We recently attended Newcastle Maker Faire, here are the highlights for us:
The Polyfoss Factory were demonstrating a very interesting process: they feed recycled and virgin plastic pellets into a candy floss machine to make a new fibrous material. The new material could then be used in low temperature, low pressure tooling (such as in a modified sandwich press) to form new products.
This cool character was roaming around the courtyard outside (built buy Alfonso Milanos)
UK hackerspaces were represented by the Hackspace Foundation. They were building up a map of hackerspace like groups, their members and the people who wanted to be part of a group. Embarrassingly Hitchin wasn’t part of their database so wasn’t on the map, but we soon sorted that out.
In the centre of the main hall was a ‘make your own jellyfish’ bench. The jellyfish were simply muffin papers? with ribbon attached, but the exciting part for the kids was loading the creation into a ‘windtunnel’ and seeing them float away. We were inspired by the interaction of craft and simple aerodynamics. I can see a craft/wind based project appearing on a Jelly and Marshmallows Maker Faire stand in future….
Makerfaires tend to attract some eccentric ‘costumes’. We saw more than our fair share of mad scientists in white coats and steam punk goggles, but one of the highlights for us was this scrolling LEDs sombrero.
Sarah Blood was demonstrating her amazing glass bending skills, forming neon tubes over a gas flame. The few lucky people who got to have a go confirmed how difficult it is to get a good looking shape.
These cool notebooks were laser etched from plywood by Patrick Fenner. We were impressed by his human powered trike at the last Newcastle Maker Faire, and this year he was showing off the nifty laser cut clip together cases he’s designed. We were impressed by the engineering he’s put into those little clips. Many people would have just drawn a clip that ‘looks right’ then made, tested and developed it through trial and error. Patrick’s analysed the forces and stresses associated with clips and through some basic tweaks to the design created not only a simple clip that’s more robust and easier to use but also a set of equations and guidelines for others to follow. His work on plastic clips is documented on his website here.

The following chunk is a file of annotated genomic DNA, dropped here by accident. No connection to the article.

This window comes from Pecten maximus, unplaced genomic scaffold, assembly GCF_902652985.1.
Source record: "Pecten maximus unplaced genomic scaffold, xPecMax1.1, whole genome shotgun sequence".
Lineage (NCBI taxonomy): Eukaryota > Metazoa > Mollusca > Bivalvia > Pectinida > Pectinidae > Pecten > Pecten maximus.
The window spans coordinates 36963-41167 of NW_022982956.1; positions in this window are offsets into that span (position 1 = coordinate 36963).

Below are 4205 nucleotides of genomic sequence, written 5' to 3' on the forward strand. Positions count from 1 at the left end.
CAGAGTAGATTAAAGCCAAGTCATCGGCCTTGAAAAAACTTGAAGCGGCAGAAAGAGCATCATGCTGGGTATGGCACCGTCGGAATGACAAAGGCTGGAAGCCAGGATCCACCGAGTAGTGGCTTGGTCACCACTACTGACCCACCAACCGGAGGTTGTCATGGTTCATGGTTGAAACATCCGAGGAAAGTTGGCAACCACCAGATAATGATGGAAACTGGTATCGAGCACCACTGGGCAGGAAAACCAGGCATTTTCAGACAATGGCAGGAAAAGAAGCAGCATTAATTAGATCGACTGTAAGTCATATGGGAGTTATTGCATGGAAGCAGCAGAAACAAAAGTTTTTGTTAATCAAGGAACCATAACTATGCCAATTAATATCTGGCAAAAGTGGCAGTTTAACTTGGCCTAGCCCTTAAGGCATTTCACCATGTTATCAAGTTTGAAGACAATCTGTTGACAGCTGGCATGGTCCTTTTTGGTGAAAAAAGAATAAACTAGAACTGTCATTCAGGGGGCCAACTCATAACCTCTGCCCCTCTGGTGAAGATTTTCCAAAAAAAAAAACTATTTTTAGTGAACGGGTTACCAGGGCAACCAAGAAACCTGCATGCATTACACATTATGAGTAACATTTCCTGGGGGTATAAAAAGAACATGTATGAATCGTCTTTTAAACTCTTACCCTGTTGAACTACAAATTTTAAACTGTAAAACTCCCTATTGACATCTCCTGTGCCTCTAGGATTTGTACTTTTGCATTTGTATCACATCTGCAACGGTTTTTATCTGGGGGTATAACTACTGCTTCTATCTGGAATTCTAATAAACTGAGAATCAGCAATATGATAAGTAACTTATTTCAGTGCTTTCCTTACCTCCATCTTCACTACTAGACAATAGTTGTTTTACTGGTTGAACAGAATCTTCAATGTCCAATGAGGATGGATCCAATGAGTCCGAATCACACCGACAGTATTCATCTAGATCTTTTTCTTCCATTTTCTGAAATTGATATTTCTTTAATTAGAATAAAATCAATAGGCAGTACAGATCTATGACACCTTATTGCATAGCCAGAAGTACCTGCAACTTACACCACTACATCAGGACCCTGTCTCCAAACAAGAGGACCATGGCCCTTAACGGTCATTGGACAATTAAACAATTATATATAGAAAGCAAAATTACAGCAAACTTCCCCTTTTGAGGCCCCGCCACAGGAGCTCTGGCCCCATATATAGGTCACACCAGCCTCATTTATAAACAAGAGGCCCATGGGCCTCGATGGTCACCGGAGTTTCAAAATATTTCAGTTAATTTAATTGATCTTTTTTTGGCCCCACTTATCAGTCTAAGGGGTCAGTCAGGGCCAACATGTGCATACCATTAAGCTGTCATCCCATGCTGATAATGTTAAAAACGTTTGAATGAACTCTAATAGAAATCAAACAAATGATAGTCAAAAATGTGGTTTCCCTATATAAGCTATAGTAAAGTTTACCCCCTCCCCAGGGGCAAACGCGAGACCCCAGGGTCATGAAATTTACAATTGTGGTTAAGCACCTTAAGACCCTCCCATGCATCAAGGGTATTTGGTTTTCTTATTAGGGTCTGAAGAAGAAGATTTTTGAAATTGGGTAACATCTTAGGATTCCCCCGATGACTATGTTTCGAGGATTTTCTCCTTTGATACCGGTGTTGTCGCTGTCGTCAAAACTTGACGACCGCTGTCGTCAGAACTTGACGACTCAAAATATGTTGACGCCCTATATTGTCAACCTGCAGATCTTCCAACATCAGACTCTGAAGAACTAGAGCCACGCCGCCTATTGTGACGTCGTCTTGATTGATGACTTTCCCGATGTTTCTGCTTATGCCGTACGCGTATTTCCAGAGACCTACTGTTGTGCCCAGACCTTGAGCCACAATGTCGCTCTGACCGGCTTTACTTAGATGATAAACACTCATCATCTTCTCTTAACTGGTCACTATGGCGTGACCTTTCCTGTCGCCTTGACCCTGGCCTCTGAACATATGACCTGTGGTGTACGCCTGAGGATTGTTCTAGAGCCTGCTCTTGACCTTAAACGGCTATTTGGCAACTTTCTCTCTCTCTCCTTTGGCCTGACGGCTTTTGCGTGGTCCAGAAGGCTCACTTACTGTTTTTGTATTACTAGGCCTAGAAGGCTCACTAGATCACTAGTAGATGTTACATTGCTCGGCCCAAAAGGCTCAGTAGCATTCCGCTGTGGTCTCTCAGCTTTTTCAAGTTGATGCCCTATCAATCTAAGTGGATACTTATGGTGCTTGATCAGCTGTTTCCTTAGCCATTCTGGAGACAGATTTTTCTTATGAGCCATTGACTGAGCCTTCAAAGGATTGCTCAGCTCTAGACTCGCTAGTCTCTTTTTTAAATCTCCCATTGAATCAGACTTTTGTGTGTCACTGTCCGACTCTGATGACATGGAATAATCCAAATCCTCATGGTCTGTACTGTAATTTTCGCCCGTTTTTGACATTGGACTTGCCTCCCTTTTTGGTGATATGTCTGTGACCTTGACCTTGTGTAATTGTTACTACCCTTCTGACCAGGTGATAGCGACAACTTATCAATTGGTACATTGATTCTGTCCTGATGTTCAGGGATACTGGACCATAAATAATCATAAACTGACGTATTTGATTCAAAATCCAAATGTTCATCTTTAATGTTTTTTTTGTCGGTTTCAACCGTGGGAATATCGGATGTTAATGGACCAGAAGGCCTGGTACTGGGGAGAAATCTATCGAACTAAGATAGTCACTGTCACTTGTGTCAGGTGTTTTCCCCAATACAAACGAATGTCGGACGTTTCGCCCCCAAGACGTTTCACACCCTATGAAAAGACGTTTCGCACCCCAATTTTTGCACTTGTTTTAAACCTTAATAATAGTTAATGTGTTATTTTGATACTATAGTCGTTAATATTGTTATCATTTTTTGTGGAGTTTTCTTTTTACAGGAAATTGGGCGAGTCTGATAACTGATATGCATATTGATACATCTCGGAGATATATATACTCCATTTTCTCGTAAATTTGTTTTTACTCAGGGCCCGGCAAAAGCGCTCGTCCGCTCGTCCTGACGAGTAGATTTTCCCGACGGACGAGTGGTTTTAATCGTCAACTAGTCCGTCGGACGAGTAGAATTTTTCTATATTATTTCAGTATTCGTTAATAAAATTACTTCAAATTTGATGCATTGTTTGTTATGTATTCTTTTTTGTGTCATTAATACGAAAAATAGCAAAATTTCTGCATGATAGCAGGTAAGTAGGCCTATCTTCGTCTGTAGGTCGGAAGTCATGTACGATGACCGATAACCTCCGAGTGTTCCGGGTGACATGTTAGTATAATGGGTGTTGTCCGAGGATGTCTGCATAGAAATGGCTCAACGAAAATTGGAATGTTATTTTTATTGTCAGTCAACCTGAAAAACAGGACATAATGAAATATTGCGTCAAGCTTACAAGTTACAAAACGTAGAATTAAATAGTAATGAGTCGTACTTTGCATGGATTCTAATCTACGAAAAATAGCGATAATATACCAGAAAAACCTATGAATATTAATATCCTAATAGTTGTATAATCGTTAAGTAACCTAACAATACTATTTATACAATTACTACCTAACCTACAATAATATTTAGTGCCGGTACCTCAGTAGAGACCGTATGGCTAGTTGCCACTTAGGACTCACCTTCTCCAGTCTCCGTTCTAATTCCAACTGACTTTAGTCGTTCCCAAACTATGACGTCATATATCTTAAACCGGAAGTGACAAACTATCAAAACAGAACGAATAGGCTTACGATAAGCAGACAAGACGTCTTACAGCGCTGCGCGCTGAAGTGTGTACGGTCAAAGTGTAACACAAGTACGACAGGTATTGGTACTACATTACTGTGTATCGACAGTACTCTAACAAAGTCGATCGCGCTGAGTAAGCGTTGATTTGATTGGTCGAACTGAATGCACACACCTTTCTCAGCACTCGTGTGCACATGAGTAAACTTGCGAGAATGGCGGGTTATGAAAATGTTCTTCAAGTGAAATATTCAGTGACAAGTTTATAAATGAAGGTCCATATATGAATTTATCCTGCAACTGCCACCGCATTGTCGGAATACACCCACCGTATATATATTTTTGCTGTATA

Our friends at Oomlout were there again showing off their kits (plus their excellent documentation).
Pancake bot: food, 3d printing and Lego. Brilliant.
A giant Arduino Uno microcontroller and breadboard. That works. Mad.
I’ve been following Martins laser cutting blog for a while now, so it was great to meet him in person and play with a few of his neat wooden projects.
Rex Garrod and Tim Hunkins secret life of machines series (broadcast in the 80s) probably contributed to me becoming an engineer. So it was a real thrill to meet Tim at Derby Mini Maker Faire and find he was a nice guy in real life. He brought a weird caravan/spaceship ride to Newcastle, similar to a ‘Madhouse’ fairground ride. The outer caravan rotated around a central bench seat, creating the weird feeling of being upside down whilst you were perfectly upright. We also liked the simple intercom system of a length of flexible hose
One of the freakier pieces of robotics was this mannequin knitting machine called Agnes. Using human like movements it knitted continuous woolen scarf.
As big fans of anything that creates sparks, we were excited to spot this wimshurst generator hiding away in one of the halls. It was actually a permanent Life Centre demonstration model, rather than a creation for Maker Faire but never the less we were thrilled to be allowed to play with it. Having made a few static generators ourselves, we were impressed by how it ‘just worked’ with no cleaning or fiddling despite having sat ignored on a shelf for quite a while.